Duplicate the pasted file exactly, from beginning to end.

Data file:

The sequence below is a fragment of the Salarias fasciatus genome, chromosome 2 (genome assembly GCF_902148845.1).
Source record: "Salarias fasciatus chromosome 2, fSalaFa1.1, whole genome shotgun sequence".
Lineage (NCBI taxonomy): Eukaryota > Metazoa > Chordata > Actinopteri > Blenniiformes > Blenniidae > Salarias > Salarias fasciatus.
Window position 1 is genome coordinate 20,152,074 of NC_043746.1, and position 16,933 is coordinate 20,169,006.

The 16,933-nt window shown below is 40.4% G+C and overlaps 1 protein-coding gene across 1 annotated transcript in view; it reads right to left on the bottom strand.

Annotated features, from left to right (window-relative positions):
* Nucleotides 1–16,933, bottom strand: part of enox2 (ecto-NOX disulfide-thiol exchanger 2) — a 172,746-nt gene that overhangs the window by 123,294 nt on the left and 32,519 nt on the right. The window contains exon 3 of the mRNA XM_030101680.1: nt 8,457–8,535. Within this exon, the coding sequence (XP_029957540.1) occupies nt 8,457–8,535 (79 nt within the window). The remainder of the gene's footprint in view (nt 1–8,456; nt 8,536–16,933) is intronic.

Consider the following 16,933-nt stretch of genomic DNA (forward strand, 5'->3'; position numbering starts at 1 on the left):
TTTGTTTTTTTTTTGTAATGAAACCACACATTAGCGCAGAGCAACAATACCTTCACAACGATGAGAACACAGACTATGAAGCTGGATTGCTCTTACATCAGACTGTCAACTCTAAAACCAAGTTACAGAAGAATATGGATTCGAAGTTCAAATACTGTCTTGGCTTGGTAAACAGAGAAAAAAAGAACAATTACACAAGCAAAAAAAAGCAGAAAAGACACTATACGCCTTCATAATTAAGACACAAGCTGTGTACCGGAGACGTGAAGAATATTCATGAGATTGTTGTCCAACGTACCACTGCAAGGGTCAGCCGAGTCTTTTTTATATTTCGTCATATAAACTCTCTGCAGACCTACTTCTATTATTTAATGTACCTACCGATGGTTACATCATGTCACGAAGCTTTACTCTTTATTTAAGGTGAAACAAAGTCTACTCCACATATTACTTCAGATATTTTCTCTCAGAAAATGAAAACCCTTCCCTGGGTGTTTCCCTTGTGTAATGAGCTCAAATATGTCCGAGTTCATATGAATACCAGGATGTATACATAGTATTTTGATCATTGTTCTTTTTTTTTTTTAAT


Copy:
The sequence below is a fragment of the Salarias fasciatus genome, chromosome 2 (genome assembly GCF_902148845.1).
Source record: "Salarias fasciatus chromosome 2, fSalaFa1.1, whole genome shotgun sequence".
Lineage (NCBI taxonomy): Eukaryota > Metazoa > Chordata > Actinopteri > Blenniiformes > Blenniidae > Salarias > Salarias fasciatus.
Window position 1 is genome coordinate 20,152,074 of NC_043746.1, and position 16,933 is coordinate 20,169,006.

The 16,933-nt window shown below is 40.4% G+C and overlaps 1 protein-coding gene across 1 annotated transcript in view; it reads right to left on the bottom strand.

Annotated features, from left to right (window-relative positions):
* Nucleotides 1–16,933, bottom strand: part of enox2 (ecto-NOX disulfide-thiol exchanger 2) — a 172,746-nt gene that overhangs the window by 123,294 nt on the left and 32,519 nt on the right. The window contains exon 3 of the mRNA XM_030101680.1: nt 8,457–8,535. Within this exon, the coding sequence (XP_029957540.1) occupies nt 8,457–8,535 (79 nt within the window). The remainder of the gene's footprint in view (nt 1–8,456; nt 8,536–16,933) is intronic.

Consider the following 16,933-nt stretch of genomic DNA (forward strand, 5'->3'; position numbering starts at 1 on the left):
TTTGTTTTTTTTTTGTAATGAAACCACACATTAGCGCAGAGCAACAATACCTTCACAACGATGAGAACACAGACTATGAAGCTGGATTGCTCTTACATCAGACTGTCAACTCTAAAACCAAGTTACAGAAGAATATGGATTCGAAGTTCAAATACTGTCTTGGCTTGGTAAACAGAGAAAAAAAGAACAATTACACAAGCAAAAAAAAGCAGAAAAGACACTATACGCCTTCATAATTAAGACACAAGCTGTGTACCGGAGACGTGAAGAATATTCATGAGATTGTTGTCCAACGTACCACTGCAAGGGTCAGCCGAGTCTTTTTTATATTTCGTCATATAAACTCTCTGCAGACCTACTTCTATTATTTAATGTACCTACCGATGGTTACATCATGTCACGAAGCTTTACTCTTTATTTAAGGTGAAACAAAGTCTACTCCACATATTACTTCAGATATTTTCTCTCAGAAAATGAAAACCCTTCCCTGGGTGTTTCCCTTGTGTAATGAGCTCAAATATGTCCGAGTTCATATGAATACCAGGATGTATACATAGTATTTTGATCATTGTTCTTTTTTTTTTTTAAT